1440

1440 is the number of minutes allotted to us everyday. Every 24 hour period, one day’s worth, we are given 1440 minutes to use however we like. We can divide up the minutes so that we can work so many minutes, feed ourselves. go to a movie, exercise  or do whatever we like to do. It doesn’t seem like 1440 minutes is a lot of time but by the time we reach the age of 65 we will have been allotted 34,164, 000 minutes to do with as we choose.  That’s a lot of time to do some good.

Let’s go back to what we have today. For myself, I only have 120 minutes left in my day. And as I write this BLOG to you I realize that I am very grateful for the minutes left for me this 24 hour period. Many minutes today were spent celebrating the Birthdays of my 6 year old Grandchild and my 11 year old Grandchild. It seemed only yesterday when Leah was born. And now she is 11 years young. And Eli is six. What a age of wonderment and joy.His minutes seemed to last for ages as he expectantly waited for this, his special day, enjoying his special minutes with family and Grandparents.

I hope that your minutes found you hopeful  today. I know from my own experience that when I started on  my road to recovery my minutes always dragged on and on and seemed like hours. I felt this time warp most severely when I was in my deepest depression… the pain was forever. Everyday I had to remove the pain and I accomplished  this by sleeping. It was only when I awoke that the minutes made every one of my efforts feel  like I was in slow motion or swimming in a large vat of molasses. My  mind, my body, myself was slowly drowning and I watched myself, like a curious bystander,  powerless to give me any help.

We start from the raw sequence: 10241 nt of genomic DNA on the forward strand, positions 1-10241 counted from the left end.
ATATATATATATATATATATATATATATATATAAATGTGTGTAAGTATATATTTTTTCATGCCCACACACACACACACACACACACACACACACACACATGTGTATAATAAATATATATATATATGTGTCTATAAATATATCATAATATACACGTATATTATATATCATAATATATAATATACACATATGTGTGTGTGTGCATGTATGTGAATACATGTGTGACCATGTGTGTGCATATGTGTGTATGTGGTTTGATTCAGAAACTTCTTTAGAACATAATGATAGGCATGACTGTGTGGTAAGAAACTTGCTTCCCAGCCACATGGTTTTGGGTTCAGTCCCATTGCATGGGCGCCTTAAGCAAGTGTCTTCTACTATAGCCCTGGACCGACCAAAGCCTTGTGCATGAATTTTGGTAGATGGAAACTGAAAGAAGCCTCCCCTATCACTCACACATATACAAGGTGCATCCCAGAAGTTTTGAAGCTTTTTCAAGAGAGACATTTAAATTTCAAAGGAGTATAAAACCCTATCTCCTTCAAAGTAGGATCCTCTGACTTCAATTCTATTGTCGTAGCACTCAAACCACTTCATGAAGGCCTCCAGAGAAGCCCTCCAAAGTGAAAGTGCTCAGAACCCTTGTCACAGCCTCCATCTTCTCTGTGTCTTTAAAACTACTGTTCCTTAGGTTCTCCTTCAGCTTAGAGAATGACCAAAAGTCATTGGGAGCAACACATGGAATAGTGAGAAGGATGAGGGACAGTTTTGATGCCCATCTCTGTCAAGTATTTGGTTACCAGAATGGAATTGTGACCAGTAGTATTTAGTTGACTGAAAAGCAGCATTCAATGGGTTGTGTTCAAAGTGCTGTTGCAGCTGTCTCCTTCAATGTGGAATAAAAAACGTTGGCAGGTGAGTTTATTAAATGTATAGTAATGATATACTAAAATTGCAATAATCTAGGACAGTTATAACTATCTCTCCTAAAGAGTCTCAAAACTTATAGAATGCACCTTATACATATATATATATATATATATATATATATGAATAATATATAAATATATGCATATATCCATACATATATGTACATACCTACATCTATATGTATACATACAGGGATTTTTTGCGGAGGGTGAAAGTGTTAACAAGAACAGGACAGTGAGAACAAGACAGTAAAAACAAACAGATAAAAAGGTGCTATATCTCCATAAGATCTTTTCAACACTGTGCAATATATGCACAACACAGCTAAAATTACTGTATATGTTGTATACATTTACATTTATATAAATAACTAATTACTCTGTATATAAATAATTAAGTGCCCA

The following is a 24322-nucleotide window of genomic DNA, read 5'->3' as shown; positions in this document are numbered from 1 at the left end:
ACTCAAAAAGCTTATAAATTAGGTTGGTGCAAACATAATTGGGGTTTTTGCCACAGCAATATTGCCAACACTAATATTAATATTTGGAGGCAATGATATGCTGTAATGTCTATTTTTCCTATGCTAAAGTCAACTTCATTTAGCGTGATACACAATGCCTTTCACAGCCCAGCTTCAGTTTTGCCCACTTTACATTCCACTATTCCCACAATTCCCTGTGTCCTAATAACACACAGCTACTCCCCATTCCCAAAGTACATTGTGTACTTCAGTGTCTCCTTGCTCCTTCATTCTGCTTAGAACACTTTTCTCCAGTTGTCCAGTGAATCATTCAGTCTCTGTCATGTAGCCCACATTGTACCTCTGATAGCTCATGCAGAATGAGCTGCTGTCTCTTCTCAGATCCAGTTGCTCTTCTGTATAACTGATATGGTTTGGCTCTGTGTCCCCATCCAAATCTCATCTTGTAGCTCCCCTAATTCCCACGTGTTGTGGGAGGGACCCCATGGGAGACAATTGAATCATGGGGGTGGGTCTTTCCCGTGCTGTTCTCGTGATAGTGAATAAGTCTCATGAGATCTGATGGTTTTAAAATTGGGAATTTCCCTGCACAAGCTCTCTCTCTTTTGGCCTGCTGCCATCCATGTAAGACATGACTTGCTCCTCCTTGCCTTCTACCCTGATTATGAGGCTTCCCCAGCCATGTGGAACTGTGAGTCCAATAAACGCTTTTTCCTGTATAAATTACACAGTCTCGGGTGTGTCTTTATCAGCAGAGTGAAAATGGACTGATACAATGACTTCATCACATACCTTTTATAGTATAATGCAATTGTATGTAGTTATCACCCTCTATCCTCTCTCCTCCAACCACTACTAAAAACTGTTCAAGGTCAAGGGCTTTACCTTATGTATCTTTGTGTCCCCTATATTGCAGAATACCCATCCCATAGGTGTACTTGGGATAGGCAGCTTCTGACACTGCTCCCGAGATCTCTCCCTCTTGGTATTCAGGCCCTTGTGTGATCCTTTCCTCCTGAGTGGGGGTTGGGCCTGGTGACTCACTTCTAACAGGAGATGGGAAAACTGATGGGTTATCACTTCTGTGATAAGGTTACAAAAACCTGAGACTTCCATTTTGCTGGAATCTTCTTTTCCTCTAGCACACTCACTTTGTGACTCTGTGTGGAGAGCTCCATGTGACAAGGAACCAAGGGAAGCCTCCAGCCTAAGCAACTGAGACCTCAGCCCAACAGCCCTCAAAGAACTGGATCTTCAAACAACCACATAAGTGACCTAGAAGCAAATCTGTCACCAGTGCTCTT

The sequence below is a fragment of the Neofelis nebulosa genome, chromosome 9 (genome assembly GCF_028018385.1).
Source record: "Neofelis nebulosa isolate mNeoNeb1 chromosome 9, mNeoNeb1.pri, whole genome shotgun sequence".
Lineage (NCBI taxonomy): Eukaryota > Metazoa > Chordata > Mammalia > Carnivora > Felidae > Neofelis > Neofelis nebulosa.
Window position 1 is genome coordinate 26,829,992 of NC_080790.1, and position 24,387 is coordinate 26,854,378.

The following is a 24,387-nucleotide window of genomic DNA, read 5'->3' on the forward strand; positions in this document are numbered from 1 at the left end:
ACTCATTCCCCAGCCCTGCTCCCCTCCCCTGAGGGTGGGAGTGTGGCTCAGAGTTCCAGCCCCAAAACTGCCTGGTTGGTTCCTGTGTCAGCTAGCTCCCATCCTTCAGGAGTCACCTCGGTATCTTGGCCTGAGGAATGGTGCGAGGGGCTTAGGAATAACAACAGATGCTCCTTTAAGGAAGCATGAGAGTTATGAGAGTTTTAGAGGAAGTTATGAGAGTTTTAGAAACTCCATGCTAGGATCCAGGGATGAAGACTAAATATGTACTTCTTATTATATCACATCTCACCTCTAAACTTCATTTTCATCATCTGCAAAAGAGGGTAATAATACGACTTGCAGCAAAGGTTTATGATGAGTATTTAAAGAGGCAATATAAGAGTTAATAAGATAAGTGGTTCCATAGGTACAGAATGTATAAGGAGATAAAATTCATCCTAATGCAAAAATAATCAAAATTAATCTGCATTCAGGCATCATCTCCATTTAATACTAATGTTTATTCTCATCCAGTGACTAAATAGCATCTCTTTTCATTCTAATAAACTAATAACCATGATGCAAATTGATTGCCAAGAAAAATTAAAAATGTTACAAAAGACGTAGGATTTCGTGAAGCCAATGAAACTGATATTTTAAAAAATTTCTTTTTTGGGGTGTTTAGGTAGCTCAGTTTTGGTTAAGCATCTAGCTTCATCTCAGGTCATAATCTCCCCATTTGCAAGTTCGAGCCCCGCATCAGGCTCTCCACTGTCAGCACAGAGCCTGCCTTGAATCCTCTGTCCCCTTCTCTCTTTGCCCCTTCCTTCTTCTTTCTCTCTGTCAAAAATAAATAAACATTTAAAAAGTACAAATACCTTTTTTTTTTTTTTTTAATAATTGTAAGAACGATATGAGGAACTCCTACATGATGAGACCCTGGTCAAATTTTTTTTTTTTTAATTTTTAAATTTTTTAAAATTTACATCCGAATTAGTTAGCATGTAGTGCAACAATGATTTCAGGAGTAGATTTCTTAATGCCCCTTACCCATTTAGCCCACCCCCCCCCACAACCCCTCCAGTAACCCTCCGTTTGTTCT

Now with thirty years of 15 million plus recovery  minutes under my belt, living 1440 minutes a day, I am grateful that I can keep my focus on those “still suffering from depression”, and let them know that they  too have today, still have time to do what they need to do and to live with hope.

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Source: Depressed Anonymous, 3rd edition. (2011).  DAP. Louisville.

The Depressed Anonymous Workbook (2001) Depressed Anonymous Publications. Louisville.

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